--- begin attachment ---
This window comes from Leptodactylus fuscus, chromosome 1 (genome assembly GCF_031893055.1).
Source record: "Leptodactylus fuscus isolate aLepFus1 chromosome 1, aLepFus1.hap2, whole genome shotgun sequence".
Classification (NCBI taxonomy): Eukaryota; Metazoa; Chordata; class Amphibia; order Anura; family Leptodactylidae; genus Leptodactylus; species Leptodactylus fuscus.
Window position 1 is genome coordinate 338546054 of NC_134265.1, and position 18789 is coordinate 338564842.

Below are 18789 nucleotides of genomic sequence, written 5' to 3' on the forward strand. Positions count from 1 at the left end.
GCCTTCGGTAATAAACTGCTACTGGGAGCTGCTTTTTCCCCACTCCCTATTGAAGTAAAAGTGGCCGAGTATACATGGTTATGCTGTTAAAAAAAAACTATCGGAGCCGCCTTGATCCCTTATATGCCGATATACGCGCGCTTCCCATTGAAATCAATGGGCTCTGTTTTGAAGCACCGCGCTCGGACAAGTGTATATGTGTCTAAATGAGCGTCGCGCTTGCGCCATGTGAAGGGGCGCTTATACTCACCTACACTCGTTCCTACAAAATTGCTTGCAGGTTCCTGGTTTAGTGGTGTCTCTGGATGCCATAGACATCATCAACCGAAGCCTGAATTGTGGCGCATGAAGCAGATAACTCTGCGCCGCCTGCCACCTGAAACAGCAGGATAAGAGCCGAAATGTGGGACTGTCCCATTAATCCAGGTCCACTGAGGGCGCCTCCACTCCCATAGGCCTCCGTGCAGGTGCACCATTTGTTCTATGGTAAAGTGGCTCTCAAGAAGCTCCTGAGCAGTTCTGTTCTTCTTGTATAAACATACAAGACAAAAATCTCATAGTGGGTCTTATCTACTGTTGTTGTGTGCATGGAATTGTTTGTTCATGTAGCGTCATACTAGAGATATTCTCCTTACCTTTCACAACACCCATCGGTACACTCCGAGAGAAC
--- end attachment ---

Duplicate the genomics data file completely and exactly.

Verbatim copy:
This window comes from Leptodactylus fuscus, chromosome 1 (genome assembly GCF_031893055.1).
Source record: "Leptodactylus fuscus isolate aLepFus1 chromosome 1, aLepFus1.hap2, whole genome shotgun sequence".
Classification (NCBI taxonomy): Eukaryota; Metazoa; Chordata; class Amphibia; order Anura; family Leptodactylidae; genus Leptodactylus; species Leptodactylus fuscus.
Window position 1 is genome coordinate 338546054 of NC_134265.1, and position 18789 is coordinate 338564842.

Below are 18789 nucleotides of genomic sequence, written 5' to 3' on the forward strand. Positions count from 1 at the left end.
GCCTTCGGTAATAAACTGCTACTGGGAGCTGCTTTTTCCCCACTCCCTATTGAAGTAAAAGTGGCCGAGTATACATGGTTATGCTGTTAAAAAAAAACTATCGGAGCCGCCTTGATCCCTTATATGCCGATATACGCGCGCTTCCCATTGAAATCAATGGGCTCTGTTTTGAAGCACCGCGCTCGGACAAGTGTATATGTGTCTAAATGAGCGTCGCGCTTGCGCCATGTGAAGGGGCGCTTATACTCACCTACACTCGTTCCTACAAAATTGCTTGCAGGTTCCTGGTTTAGTGGTGTCTCTGGATGCCATAGACATCATCAACCGAAGCCTGAATTGTGGCGCATGAAGCAGATAACTCTGCGCCGCCTGCCACCTGAAACAGCAGGATAAGAGCCGAAATGTGGGACTGTCCCATTAATCCAGGTCCACTGAGGGCGCCTCCACTCCCATAGGCCTCCGTGCAGGTGCACCATTTGTTCTATGGTAAAGTGGCTCTCAAGAAGCTCCTGAGCAGTTCTGTTCTTCTTGTATAAACATACAAGACAAAAATCTCATAGTGGGTCTTATCTACTGTTGTTGTGTGCATGGAATTGTTTGTTCATGTAGCGTCATACTAGAGATATTCTCCTTACCTTTCACAACACCCATCGGTACACTCCGAGAGAAC